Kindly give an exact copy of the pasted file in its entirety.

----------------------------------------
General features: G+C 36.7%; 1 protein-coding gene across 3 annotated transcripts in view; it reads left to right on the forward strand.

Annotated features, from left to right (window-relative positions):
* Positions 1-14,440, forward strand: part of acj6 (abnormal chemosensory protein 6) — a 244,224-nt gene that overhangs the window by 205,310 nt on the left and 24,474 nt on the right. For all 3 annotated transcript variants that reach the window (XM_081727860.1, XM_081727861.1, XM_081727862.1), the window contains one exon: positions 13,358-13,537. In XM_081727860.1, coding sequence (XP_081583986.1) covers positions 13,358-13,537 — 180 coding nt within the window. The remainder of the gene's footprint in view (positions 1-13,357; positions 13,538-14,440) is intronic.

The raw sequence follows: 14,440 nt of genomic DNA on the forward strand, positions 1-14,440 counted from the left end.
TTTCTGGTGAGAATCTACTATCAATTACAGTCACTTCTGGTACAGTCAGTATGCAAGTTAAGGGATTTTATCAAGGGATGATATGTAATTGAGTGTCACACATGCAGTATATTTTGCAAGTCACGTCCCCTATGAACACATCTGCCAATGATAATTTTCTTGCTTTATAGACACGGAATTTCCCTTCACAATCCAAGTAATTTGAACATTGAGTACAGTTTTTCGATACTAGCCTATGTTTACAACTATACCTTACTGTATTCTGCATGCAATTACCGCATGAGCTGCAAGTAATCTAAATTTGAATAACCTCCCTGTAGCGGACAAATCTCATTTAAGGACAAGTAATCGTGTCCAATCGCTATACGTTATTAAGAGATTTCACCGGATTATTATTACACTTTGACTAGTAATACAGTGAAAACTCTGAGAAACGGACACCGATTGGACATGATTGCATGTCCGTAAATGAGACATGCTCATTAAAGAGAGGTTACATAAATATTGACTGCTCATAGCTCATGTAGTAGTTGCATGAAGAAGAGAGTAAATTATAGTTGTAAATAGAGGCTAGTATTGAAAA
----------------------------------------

General features: G+C 36.7%; 1 protein-coding gene across 3 annotated transcripts in view; it reads left to right on the forward strand.

Annotated features, from left to right (window-relative positions):
* Positions 1-14,440, forward strand: part of acj6 (abnormal chemosensory protein 6) — a 244,224-nt gene that overhangs the window by 205,310 nt on the left and 24,474 nt on the right. For all 3 annotated transcript variants that reach the window (XM_081727860.1, XM_081727861.1, XM_081727862.1), the window contains one exon: positions 13,358-13,537. In XM_081727860.1, coding sequence (XP_081583986.1) covers positions 13,358-13,537 — 180 coding nt within the window. The remainder of the gene's footprint in view (positions 1-13,357; positions 13,538-14,440) is intronic.

The raw sequence follows: 14,440 nt of genomic DNA on the forward strand, positions 1-14,440 counted from the left end.
TTTCTGGTGAGAATCTACTATCAATTACAGTCACTTCTGGTACAGTCAGTATGCAAGTTAAGGGATTTTATCAAGGGATGATATGTAATTGAGTGTCACACATGCAGTATATTTTGCAAGTCACGTCCCCTATGAACACATCTGCCAATGATAATTTTCTTGCTTTATAGACACGGAATTTCCCTTCACAATCCAAGTAATTTGAACATTGAGTACAGTTTTTCGATACTAGCCTATGTTTACAACTATACCTTACTGTATTCTGCATGCAATTACCGCATGAGCTGCAAGTAATCTAAATTTGAATAACCTCCCTGTAGCGGACAAATCTCATTTAAGGACAAGTAATCGTGTCCAATCGCTATACGTTATTAAGAGATTTCACCGGATTATTATTACACTTTGACTAGTAATACAGTGAAAACTCTGAGAAACGGACACCGATTGGACATGATTGCATGTCCGTAAATGAGACATGCTCATTAAAGAGAGGTTACATAAATATTGACTGCTCATAGCTCATGTAGTAGTTGCATGAAGAAGAGAGTAAATTATAGTTGTAAATAGAGGCTAGTATTGAAAA